"I felt it in myself. There was moments in games where I would get pains in my stomach. I think it was all the stress and everything.
"I just knew I couldn't carry on. I knew I had to step away and take that break.
"I do think more players need to feel not like it's a bad thing to feel the way they feel."
Athletes face spells on the sidelines with physical injuries all the time. It's part and parcel of any sport.
But to take a step back to look after your mental health? That's a brave move that many athletes would try to suppress.
However, Northern Ireland defender Rebecca Holloway knew it was something she had to do.
In an interview for BBC Sport with her partner Lucy Quinn, who plays for the Republic of Ireland and will face off against Holloway at Windsor Park on Tuesday, the 28-year-old opened up about her mental struggles.
The pair met at Birmingham City, and it was while at the Blues that she realised she needed to address her mental health.
She took time away from Northern Ireland duty so she could get herself in the right headspace and another short spell away from the Blues followed.
"Mentally I just shut down," Holloway said. "My mum also had a big influence. She knew I probably wasn't in any fit state to carry on.
"She was able to push me and say 'Becks, it's fine'. I needed a break, my body was telling me, my mind was telling me. I wasn't in any fit state to go out and compete."
Republic winger Quinn, who is still at Birmingham, added: "I know you didn't want to miss any games or feel like you were letting the girls down, but it's something you felt you had to do.
"I think it was a really sensible decision at the time and really brave. Credit to the club, the staff were completely understanding and allowed that. I wanted what was best for you and so did the girls."
Holloway earned a move to Racing Louisville in the United States in March 2022, and she took another break before leaving Birmingham "to look after myself".
"As athletes you always want to be the best. Even at Blues, I obviously struggled when we weren't winning and I'm someone who loves to win.
"That was tough. Always being in a relegation battle, putting your body on the line for 90 minutes week in, week out - it takes a toll on you."
The move to the NWSL brought its own challenges as she had to live away from her family and Quinn, who she had started dating the previous year.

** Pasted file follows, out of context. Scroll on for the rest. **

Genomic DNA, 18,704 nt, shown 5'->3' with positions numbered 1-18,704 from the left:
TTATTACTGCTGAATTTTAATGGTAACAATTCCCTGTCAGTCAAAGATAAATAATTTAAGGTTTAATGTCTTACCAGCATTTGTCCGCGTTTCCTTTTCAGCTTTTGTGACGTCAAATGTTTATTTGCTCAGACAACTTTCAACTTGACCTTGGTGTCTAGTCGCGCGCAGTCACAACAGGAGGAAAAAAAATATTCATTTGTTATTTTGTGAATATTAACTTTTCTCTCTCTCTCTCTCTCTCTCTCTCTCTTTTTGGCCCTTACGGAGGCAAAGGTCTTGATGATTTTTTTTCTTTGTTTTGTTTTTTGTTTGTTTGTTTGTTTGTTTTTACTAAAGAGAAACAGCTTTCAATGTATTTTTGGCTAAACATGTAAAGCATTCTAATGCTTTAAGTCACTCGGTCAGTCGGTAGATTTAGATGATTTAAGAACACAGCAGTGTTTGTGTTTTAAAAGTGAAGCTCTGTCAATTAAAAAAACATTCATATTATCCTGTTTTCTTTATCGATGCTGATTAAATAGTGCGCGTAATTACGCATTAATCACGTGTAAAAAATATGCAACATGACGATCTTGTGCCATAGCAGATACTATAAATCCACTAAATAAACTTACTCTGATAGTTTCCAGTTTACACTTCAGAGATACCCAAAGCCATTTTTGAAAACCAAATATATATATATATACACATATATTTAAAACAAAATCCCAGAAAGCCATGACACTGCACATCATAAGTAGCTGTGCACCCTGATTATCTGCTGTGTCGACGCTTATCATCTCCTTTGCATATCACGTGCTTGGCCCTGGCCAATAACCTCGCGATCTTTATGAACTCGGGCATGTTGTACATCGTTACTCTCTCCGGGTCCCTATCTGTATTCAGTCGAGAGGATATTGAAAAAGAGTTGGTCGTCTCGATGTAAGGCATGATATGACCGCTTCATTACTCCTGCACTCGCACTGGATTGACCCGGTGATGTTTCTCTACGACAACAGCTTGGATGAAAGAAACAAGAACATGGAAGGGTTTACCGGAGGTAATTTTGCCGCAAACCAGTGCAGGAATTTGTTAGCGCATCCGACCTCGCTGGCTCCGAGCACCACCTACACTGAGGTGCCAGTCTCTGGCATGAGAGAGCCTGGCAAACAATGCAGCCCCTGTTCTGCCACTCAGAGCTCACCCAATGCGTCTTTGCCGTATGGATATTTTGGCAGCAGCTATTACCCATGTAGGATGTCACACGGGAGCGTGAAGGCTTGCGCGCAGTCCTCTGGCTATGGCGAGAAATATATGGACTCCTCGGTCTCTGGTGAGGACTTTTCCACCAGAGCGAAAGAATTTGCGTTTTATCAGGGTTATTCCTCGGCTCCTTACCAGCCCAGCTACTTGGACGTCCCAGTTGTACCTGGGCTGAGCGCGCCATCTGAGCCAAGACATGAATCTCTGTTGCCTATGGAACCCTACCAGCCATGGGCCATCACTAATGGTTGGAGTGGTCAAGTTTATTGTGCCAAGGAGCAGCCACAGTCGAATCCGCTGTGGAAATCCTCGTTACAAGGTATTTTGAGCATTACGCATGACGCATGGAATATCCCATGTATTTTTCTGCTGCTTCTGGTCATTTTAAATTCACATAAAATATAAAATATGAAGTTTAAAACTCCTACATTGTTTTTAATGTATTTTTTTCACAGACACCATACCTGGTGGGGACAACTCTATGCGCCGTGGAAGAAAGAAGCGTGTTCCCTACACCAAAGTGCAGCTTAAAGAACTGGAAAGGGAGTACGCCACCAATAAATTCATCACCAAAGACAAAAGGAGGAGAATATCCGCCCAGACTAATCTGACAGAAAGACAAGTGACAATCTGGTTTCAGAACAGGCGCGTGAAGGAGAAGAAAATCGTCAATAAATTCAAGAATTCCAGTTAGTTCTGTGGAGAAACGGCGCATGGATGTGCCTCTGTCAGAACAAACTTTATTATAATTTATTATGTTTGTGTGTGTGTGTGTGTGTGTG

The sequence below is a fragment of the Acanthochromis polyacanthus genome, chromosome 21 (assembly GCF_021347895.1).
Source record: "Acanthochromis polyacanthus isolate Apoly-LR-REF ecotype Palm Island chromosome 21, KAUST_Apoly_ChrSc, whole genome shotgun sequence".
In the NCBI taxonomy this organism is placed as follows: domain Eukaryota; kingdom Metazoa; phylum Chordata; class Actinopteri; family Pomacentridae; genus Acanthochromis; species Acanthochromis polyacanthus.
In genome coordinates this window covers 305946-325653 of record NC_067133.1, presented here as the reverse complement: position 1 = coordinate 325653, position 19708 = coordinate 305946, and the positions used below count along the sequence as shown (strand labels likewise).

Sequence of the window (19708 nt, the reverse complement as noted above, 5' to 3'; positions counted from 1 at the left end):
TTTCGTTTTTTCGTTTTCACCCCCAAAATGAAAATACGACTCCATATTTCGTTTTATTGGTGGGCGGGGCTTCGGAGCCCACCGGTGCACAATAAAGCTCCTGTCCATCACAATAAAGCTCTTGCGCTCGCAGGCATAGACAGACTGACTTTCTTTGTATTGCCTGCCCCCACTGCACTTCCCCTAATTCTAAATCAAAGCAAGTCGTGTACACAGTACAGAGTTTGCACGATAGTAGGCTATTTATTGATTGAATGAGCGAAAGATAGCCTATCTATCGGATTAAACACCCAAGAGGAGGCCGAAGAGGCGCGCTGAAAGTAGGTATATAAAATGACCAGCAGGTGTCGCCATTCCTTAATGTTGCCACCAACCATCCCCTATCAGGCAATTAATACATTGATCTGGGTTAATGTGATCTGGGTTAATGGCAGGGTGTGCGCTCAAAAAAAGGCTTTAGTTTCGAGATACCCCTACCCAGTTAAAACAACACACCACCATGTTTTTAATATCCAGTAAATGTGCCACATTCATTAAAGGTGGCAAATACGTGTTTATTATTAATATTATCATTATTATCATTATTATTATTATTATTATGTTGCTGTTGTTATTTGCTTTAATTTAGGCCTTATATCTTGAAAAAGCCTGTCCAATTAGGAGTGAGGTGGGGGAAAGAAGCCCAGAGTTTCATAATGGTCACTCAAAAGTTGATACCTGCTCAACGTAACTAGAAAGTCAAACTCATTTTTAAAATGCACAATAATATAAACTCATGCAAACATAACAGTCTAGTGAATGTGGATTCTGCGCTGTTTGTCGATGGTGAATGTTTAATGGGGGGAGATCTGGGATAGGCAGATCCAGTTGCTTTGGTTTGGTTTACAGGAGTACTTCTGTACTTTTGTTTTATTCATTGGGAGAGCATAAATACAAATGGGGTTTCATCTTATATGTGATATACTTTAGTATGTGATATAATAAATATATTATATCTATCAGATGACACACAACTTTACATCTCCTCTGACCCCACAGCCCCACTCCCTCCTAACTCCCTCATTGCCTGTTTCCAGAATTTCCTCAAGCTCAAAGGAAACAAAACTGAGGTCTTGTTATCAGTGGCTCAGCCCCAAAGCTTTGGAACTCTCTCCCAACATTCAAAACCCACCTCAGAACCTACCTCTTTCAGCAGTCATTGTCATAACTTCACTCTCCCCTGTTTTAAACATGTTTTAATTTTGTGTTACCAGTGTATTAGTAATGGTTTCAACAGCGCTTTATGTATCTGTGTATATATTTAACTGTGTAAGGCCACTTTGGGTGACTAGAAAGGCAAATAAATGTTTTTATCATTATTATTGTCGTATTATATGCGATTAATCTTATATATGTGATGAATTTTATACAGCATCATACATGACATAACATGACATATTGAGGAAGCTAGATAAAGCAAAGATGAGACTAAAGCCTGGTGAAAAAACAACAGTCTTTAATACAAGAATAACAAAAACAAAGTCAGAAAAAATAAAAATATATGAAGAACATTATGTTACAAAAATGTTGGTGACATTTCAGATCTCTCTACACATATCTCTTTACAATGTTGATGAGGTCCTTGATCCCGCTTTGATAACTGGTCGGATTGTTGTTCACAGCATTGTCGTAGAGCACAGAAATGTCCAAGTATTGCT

"The experiences I had playing in England were completely different to playing in America," Holloway said.
"I was faced with not playing as regularly and dealing with those emotions.
"Dealing with living away from my family and you. As much as my team-mates and the girls were great, they helped me through, you still struggle to talk about it because you don't want to be a burden on your team-mates.
"You don't want to be that negative person coming to training and talking about those things. It's then finding ways away from football to deal with it, whether that is speaking to a psychologist or journaling.
"Even speaking to those closest to you, like your family. Then again I found it hard speaking to you because you are also in football and I didn't want to come across as negative all the time with you as you have to deal with your playing."
In an open and honest conversation, Quinn said: "that's what friends and family and loved ones are for".
"One thing we have learnt is that you addressed how you were feeling and did things to help yourself.
"I think that is the most important thing because everyone is going to have those moments and it is an ongoing thing. You have learnt how you work and how you cope, so that is a massively important thing.
"You needed to prioritise yourself."
Despite only being together two years, Quinn and Holloway have both played at major tournaments and the Republic of Ireland winger scored the first women's international goal at the Aviva Stadium when the Irish neighbours met in the Nations League opener in September.
Quinn was present at St Mary's as Holloway featured in all three group matches in Southampton after helping Northern Ireland qualify for Euro 2022,
A year on, Quinn was playing for the Republic at their first World Cup in Australia. Not many couples can say they have achieved that.
"We've both done things that are massive in our careers," said Quinn. "It's been really nice to have you as my support system, being with you in those times.
"That day at the Aviva we were both involved, which was great, and then there was the Euros. I was really proud watching you walk out. I was very jealous, but that's just one of those things.
"It made me want to go out and do something similar. When we reached the World Cup you were so happy for me. I think that is something really unique, being with someone in the same job.
"It was cool to have you with me, support me and understand what that meant. I think that is something really special and something we'll definitely look back on.
Holloway added: "The fact it was so close together in the space of a year.
"We've only been together two years as well, so the fact we have achieved those things in that space of time is crazy."